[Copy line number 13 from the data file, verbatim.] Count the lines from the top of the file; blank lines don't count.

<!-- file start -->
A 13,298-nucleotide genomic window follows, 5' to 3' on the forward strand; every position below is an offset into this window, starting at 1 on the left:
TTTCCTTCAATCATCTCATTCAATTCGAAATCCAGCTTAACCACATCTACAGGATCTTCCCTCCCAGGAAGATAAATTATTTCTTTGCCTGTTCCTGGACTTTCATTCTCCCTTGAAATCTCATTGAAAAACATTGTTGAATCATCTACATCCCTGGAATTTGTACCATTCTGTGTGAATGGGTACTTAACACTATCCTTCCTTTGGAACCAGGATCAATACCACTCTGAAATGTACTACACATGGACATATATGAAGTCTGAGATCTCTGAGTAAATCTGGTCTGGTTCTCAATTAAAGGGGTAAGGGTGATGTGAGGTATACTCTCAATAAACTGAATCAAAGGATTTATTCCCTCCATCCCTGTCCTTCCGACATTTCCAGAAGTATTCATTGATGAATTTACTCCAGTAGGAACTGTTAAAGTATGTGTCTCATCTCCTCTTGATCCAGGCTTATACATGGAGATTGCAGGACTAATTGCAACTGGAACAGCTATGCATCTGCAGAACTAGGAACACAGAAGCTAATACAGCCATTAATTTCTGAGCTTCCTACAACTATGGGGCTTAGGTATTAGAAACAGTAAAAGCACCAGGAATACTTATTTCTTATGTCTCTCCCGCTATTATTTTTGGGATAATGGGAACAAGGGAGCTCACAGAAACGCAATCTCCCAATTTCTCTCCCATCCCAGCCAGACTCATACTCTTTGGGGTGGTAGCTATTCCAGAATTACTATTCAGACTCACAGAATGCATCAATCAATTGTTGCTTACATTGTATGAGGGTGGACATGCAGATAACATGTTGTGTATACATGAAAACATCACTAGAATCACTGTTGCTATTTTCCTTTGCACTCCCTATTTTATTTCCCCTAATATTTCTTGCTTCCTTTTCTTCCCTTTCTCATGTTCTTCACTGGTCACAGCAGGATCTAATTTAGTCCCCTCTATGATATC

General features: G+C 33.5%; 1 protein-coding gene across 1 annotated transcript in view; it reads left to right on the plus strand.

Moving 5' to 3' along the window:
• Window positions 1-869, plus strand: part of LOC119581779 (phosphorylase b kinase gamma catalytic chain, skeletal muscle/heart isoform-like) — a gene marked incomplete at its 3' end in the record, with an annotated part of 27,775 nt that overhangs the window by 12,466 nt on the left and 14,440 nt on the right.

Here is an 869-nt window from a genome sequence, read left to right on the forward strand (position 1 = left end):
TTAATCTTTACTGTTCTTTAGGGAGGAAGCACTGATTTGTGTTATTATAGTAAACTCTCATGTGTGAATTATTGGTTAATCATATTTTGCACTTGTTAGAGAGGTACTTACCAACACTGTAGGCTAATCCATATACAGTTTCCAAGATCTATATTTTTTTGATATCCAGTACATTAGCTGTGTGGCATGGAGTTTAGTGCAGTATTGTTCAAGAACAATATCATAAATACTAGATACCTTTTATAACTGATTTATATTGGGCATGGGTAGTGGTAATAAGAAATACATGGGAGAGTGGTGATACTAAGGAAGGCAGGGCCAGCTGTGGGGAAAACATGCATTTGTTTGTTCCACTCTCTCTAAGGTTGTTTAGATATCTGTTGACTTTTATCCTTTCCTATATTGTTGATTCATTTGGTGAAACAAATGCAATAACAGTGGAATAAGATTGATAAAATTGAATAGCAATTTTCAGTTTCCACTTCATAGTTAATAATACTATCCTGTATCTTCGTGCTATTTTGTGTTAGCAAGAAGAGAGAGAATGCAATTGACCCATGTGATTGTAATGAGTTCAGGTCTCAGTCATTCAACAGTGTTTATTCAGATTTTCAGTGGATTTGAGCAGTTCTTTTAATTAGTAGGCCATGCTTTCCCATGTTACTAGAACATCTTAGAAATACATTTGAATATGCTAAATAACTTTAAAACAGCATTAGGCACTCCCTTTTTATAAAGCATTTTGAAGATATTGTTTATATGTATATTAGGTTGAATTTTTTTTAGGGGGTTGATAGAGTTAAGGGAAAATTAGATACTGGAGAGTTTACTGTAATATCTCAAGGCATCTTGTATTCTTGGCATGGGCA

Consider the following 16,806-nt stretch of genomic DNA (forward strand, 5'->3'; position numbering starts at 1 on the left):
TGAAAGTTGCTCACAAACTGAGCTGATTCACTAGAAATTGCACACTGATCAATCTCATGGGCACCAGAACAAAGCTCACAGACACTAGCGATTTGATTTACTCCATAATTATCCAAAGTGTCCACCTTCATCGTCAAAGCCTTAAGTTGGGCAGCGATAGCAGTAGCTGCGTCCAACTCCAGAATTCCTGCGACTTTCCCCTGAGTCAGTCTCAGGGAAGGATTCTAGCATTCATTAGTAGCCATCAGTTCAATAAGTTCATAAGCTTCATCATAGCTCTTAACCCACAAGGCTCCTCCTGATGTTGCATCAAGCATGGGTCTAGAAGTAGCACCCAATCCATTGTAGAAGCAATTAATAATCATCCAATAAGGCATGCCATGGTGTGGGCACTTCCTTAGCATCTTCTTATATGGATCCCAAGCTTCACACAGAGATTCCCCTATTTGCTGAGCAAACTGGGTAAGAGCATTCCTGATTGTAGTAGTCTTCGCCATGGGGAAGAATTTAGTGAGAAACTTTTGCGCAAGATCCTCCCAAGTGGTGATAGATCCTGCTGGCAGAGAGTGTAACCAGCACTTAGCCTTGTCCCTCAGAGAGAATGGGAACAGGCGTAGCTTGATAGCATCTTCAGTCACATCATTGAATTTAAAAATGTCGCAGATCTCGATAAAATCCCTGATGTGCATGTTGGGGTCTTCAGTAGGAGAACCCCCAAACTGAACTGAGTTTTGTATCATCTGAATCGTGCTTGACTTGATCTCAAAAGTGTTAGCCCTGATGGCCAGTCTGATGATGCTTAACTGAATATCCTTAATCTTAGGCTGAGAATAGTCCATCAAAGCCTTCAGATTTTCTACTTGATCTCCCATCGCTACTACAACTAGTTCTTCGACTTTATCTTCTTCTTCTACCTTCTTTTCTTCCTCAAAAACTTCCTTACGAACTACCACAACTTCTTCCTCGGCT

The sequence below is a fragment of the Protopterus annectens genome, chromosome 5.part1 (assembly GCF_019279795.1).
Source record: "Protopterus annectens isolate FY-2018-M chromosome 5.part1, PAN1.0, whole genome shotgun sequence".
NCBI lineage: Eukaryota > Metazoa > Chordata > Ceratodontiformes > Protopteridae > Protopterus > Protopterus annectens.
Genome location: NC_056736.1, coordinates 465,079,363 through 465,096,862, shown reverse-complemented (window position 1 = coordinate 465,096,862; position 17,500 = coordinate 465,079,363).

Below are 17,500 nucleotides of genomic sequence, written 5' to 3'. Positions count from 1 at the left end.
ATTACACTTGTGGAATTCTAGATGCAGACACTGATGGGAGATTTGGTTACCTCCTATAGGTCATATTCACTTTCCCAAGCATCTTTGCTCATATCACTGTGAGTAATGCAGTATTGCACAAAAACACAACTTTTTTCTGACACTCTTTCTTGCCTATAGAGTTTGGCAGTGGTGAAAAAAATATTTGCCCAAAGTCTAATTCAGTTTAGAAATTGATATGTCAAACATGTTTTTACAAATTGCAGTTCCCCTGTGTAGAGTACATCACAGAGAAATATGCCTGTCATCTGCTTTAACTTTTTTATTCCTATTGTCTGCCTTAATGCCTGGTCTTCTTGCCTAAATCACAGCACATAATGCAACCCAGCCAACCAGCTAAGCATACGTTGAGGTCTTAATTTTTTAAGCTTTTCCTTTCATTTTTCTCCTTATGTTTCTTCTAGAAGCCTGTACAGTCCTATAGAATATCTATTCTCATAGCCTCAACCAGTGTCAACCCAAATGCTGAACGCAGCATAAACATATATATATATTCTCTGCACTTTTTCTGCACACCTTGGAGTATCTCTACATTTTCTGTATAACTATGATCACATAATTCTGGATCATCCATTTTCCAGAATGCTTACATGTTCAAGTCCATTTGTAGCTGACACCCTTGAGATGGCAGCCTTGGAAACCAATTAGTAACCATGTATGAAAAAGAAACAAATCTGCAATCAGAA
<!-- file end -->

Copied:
Genome location: NC_056736.1, coordinates 465,079,363 through 465,096,862, shown reverse-complemented (window position 1 = coordinate 465,096,862; position 17,500 = coordinate 465,079,363).